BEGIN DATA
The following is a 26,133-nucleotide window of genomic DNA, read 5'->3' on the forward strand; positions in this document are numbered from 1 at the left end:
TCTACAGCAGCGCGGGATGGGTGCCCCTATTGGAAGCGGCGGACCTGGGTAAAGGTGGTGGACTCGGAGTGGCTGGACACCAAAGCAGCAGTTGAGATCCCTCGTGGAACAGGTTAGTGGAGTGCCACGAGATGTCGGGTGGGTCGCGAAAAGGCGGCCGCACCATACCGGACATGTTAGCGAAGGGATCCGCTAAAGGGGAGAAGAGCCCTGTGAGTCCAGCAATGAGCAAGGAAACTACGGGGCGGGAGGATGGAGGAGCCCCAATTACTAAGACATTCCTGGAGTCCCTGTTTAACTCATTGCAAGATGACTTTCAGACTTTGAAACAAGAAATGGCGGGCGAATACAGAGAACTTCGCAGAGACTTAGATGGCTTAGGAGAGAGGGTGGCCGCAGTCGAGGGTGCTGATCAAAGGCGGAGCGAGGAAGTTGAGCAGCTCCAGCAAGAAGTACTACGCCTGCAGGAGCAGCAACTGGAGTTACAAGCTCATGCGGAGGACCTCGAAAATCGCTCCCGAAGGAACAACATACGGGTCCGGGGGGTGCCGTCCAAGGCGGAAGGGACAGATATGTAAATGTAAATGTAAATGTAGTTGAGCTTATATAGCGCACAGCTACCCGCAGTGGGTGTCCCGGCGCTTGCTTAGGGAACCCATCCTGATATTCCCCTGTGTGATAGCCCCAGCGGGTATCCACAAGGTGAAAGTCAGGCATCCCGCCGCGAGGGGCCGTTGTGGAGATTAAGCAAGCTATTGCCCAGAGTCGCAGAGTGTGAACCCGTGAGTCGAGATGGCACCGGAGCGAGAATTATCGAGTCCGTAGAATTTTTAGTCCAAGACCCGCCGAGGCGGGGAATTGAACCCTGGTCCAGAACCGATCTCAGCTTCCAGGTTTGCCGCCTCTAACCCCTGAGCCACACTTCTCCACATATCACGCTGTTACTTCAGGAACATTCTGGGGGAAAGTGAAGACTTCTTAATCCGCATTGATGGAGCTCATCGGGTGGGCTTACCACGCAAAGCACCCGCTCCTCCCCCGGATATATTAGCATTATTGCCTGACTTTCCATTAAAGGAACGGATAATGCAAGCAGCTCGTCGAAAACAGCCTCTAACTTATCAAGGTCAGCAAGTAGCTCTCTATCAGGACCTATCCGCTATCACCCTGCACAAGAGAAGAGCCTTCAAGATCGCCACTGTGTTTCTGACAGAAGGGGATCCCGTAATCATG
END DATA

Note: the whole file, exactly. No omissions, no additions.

The following is a 26,133-nucleotide window of genomic DNA, read 5'->3' on the forward strand; positions in this document are numbered from 1 at the left end:
TCTACAGCAGCGCGGGATGGGTGCCCCTATTGGAAGCGGCGGACCTGGGTAAAGGTGGTGGACTCGGAGTGGCTGGACACCAAAGCAGCAGTTGAGATCCCTCGTGGAACAGGTTAGTGGAGTGCCACGAGATGTCGGGTGGGTCGCGAAAAGGCGGCCGCACCATACCGGACATGTTAGCGAAGGGATCCGCTAAAGGGGAGAAGAGCCCTGTGAGTCCAGCAATGAGCAAGGAAACTACGGGGCGGGAGGATGGAGGAGCCCCAATTACTAAGACATTCCTGGAGTCCCTGTTTAACTCATTGCAAGATGACTTTCAGACTTTGAAACAAGAAATGGCGGGCGAATACAGAGAACTTCGCAGAGACTTAGATGGCTTAGGAGAGAGGGTGGCCGCAGTCGAGGGTGCTGATCAAAGGCGGAGCGAGGAAGTTGAGCAGCTCCAGCAAGAAGTACTACGCCTGCAGGAGCAGCAACTGGAGTTACAAGCTCATGCGGAGGACCTCGAAAATCGCTCCCGAAGGAACAACATACGGGTCCGGGGGGTGCCGTCCAAGGCGGAAGGGACAGATATGTAAATGTAAATGTAAATGTAGTTGAGCTTATATAGCGCACAGCTACCCGCAGTGGGTGTCCCGGCGCTTGCTTAGGGAACCCATCCTGATATTCCCCTGTGTGATAGCCCCAGCGGGTATCCACAAGGTGAAAGTCAGGCATCCCGCCGCGAGGGGCCGTTGTGGAGATTAAGCAAGCTATTGCCCAGAGTCGCAGAGTGTGAACCCGTGAGTCGAGATGGCACCGGAGCGAGAATTATCGAGTCCGTAGAATTTTTAGTCCAAGACCCGCCGAGGCGGGGAATTGAACCCTGGTCCAGAACCGATCTCAGCTTCCAGGTTTGCCGCCTCTAACCCCTGAGCCACACTTCTCCACATATCACGCTGTTACTTCAGGAACATTCTGGGGGAAAGTGAAGACTTCTTAATCCGCATTGATGGAGCTCATCGGGTGGGCTTACCACGCAAAGCACCCGCTCCTCCCCCGGATATATTAGCATTATTGCCTGACTTTCCATTAAAGGAACGGATAATGCAAGCAGCTCGTCGAAAACAGCCTCTAACTTATCAAGGTCAGCAAGTAGCTCTCTATCAGGACCTATCCGCTATCACCCTGCACAAGAGAAGAGCCTTCAAGATCGCCACTGTGTTTCTGACAGAAGGGGATCCCGTAATCATG